for the αj, j ∈{f,h} corresponding to the respective measure of wealth.

To summarize, for each of the instrument sets, the procedure is as follows:

  1. Estimate (6) by IV, generating the estimate of χ reported in table 4.
  2. Construct the estimate of BBB as per (7).
  3. Estimate (8) or the corresponding equation for the other instrument sets, yielding the estimate of the immediate MPC contained in table 3.
  4. Construct the estimate of the eventual MPC for table 4 via (9).

The logic of the foregoing is admittedly a bit circular, but the circularity is motivated more by presentational issues than substance: It seemed essential, for streamlined exposition, to be able to report a single statistic as the immediate MPC and a single statistic as the eventual MPC out of wealth shocks. However, when only a single lag of wealth is used in the first-stage regression the coefficient estimates are implausibly sensitive to the exact specification and exactly which instruments are included. When a few lags are used, the sum of the coefficients on the lags tends to yield similar immediate coefficients, but is harder to summarize. Hence the compromise represented by table 3.

3.2 Estimation Results

As a baseline, the first row of table 3 presents the estimation results of the regression (8) of the change in consumption CCCt on a weighted average of the change in wealth over the prior year BBBt-1. Thus, the regression coefficients are now interpretable as the marginal propensity to consume out of changes in wealth in the previous quarter. The reported results are for total personal consumption expenditures (PCE), because the focus here is on the effects of wealth on aggregate demand, but appropriately scaled-down results can be obtained for spending excluding durables, or excluding both durables and services.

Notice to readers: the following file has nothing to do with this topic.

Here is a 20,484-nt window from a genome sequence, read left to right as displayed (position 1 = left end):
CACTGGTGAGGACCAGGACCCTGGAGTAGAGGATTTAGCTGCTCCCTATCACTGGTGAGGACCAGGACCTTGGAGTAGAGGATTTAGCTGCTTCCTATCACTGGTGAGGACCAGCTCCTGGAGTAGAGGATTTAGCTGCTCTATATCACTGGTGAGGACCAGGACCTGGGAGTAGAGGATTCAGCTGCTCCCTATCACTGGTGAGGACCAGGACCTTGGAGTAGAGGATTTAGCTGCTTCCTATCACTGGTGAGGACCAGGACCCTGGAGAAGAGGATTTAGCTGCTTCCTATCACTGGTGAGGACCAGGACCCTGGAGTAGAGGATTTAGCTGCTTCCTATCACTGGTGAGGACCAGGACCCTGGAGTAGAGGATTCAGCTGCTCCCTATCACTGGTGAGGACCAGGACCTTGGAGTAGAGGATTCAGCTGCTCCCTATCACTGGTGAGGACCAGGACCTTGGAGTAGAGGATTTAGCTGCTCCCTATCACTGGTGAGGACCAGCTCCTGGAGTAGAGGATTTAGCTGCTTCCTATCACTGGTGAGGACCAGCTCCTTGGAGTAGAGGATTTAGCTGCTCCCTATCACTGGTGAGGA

The coefficient estimate in this baseline model implies that if wealth grew by $1 last quarter, then consumption will grow by about $0.017 more in the current quarter than if wealth had been flat. While this wealth effect is highly statistically robust, lagged wealth growth alone explains only about 14 percent of quarterly consumption growth (as implied by the R2 from the regression of CCCt on a constant and BBBt-1,,BBBt-4 not reported in table 3).21

The next step is to find a parsimonious set of additional variables that have significant predictive power for consumption growth. There is a traditional set of variables often used in this literature, dating back to the work of Campbell and Mankiw (1989), including the recent performance of stock prices as well as lagged interest rates and income growth rates. However, for our purposes an adequate representation is obtained by augmenting lagged wealth with just two explanatory variables: Lagged unemployment expectations from the University of Michigan’s consumer sentiment survey (to capture changes in economic uncertainty), and the lagged Fed funds rate, which is included in the hope that it will capture some of the effects of monetary policy, leaving the housing wealth variable to capture more exogenous movements in house prices.

The second row shows that when the extra variables are added, the coefficient on the change in wealth is diminished (by about half). This makes sense because the extra variables are correlated with the change in wealth. However, the extra variables also have considerable independent predictive power for consumption growth. Overall, the explanatory power of the regression including both extra measures is almost double the power of the regression that only includes lagged wealth.

The third row regresses the consumption change on the change in housing and financial wealth separately; the point estimate of the effect of housing wealth is more than twice as large as the coefficient on financial wealth (which is close to the original estimate of the effect of total wealth). However, the coefficient on housing wealth is much less precisely estimated than the coefficient on financial wealth, and a statistical test indicates that the hypothesis that the two coefficients are actually equal cannot be rejected at the 95 percent significance level. One reason the coefficient on housing wealth is harder to pin down is that housing wealth varies considerably less than financial wealth, as shown in figure 2.